Why Story Gets the Horse’s Rump at My Table


Here’s something that might not be popular. I don’t know. But I see a lot of GMs online talk about the importance of story. And story is the last thing I care about when running a game.

Ok, there it is. I’ve said it out loud. Gather your pitchforks and torches, lads and lasses! πŸ™‚

Here’s why I GM this way.

In my GMing philosophy, there are three stages to an awesome session, and they happen in this order:

Plot => Play => Story

Plot is our world meets campaign + adventure ideas meets conflict. What are villains, factions, and world elements doing to raise some hell?

Play is when a situation meets character goals meets opposition. What stands in between the party and what they desire?

Story are the details that emerge from play. We don’t begin with story, we end with it.

Story is how we describe what the heck just happened. It’s how we mourn, relish, and cheer over the results of character actions, player and GM decisions, and the dice.

So that framework puts story at the back of the cart.

But wait. There’s more. Don’t pitch those forks away yet.

There’s no game in Plot or Story. Zero. Nada.

Plots are our plans. Story is the aftermath of those plans unraveling, heh.

Play happens at the game table, and that’s where we transform mechanics, choices, and actions into consequences. Play is the “game” in roleplaying game.

And I’m not steering for story during play. Story can stay at the cart’s rear, way behind the horse’s arse.

Instead, I’m 100% focused during play on making the best rulings based on:

  1. Describing the evolving situation that I’ve dropped into play or that’s been generated from party choices and actions.
  2. Our collective knowledge of the rules.
  3. My judgement calls as the referee.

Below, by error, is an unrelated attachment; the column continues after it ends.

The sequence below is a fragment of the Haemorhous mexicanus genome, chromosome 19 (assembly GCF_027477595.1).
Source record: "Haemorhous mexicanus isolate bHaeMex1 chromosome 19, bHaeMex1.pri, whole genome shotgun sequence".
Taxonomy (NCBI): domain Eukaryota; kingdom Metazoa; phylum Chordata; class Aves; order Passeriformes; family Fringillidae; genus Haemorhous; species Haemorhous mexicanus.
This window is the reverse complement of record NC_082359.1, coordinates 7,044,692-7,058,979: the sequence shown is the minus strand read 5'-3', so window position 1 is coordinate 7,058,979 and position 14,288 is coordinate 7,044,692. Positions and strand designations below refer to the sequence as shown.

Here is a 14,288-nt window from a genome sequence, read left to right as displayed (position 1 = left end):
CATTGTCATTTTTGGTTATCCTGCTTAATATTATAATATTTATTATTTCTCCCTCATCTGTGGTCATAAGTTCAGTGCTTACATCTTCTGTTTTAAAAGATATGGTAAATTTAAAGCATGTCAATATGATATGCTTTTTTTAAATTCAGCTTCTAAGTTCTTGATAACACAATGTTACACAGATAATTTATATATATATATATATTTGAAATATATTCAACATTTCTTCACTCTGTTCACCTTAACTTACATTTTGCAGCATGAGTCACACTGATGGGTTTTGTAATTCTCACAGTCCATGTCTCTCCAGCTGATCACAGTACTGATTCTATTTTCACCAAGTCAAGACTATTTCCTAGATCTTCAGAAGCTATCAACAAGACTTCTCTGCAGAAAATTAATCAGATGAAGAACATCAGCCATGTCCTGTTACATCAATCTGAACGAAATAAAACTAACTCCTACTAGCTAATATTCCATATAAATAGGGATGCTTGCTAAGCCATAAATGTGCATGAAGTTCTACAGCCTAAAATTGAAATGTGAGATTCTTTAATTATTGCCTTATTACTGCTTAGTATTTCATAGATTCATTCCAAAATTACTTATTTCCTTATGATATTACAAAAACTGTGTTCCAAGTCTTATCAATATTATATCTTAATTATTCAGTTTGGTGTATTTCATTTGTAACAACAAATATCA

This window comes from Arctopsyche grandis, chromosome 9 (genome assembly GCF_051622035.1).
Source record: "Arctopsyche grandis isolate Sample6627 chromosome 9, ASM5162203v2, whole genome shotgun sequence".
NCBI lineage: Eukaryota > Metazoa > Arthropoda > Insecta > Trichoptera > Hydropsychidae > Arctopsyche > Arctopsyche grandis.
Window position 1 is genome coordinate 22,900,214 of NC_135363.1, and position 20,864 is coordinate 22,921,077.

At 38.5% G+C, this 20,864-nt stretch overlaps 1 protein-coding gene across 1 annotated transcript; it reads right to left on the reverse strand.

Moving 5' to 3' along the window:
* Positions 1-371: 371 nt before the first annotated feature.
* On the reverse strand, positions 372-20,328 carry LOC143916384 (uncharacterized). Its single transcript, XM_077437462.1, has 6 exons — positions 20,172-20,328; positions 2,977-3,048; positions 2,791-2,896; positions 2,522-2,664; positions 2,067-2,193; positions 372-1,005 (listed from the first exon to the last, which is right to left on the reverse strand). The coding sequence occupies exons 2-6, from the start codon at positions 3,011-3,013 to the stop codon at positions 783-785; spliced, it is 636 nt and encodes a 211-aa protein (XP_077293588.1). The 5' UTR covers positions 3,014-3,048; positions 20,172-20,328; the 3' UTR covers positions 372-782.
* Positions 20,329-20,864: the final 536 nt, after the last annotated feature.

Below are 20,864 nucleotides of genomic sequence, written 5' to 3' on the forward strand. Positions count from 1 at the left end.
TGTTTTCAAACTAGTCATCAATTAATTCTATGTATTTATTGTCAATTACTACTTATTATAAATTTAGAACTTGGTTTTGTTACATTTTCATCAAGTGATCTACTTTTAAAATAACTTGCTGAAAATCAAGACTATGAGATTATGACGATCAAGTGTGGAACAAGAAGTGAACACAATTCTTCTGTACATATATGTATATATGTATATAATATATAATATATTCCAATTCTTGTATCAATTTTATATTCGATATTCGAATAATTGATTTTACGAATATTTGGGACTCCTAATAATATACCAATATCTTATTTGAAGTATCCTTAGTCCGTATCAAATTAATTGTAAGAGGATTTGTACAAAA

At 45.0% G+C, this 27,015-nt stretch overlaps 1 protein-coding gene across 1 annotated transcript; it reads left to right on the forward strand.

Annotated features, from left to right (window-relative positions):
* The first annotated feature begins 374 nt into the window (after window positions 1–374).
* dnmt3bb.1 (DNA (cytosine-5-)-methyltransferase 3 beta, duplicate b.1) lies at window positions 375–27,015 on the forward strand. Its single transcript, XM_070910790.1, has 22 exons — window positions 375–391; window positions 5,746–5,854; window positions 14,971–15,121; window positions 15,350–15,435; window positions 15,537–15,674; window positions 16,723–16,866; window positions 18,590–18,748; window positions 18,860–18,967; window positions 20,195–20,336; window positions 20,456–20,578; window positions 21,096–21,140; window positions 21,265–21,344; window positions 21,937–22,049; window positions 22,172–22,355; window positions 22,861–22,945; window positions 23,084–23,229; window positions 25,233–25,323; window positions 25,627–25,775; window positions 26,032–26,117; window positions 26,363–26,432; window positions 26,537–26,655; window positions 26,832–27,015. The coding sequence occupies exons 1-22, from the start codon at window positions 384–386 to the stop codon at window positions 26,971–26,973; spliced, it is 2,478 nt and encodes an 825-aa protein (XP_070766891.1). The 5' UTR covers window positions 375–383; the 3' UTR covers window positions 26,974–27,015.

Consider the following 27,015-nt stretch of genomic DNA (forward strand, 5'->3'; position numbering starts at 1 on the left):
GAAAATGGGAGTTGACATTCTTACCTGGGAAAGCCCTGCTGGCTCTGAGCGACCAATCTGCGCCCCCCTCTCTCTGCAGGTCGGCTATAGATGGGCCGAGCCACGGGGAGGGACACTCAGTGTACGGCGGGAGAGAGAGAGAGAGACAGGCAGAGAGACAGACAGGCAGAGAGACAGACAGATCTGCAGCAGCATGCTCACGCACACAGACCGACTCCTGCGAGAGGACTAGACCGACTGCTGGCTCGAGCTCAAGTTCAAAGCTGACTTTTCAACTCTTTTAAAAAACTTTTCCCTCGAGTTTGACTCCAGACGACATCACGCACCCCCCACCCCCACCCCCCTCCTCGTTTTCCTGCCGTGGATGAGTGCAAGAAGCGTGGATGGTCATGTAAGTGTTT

I was reading through a rule book last night and it calls the game master The Storyteller. That pissed me off because it’s setting new GMs up for failure.

Our goal as GMs is to set up play, and then detail consequences of play as it unfolds, with the help of our players. Once actions are declared and outcomes determined, THEN we have the opportunity to tell the story of what’s happening right now.

I call this Mastering the Moment. And it’s one of the techniques I always quest to get more GM XP in.

So if this RPG that shall remain unnamed means that the GM tells the story of encounters as they plays out, then ok, I’ll put my own fork-of-the-pitch away.

But that’s not how it was presented. Not how I read it. It read like the GM was responsible for guiding gameplay to some magnificent, pre-planned, tightly-plotted story.

If we were writing a book, screenplay, or poem, sure. But we’re playing a game. And players must be able to make interesting choices that lead to interesting outcomes that open up more interesting choices β€” The Infinite Game.

We GMs must Master the Moment to observe what’s happening right now, set up situations (encounters) that have emerged from gameplay (or deploy situations we’ve plotted in advance), and then let gameplay determine the outcomes.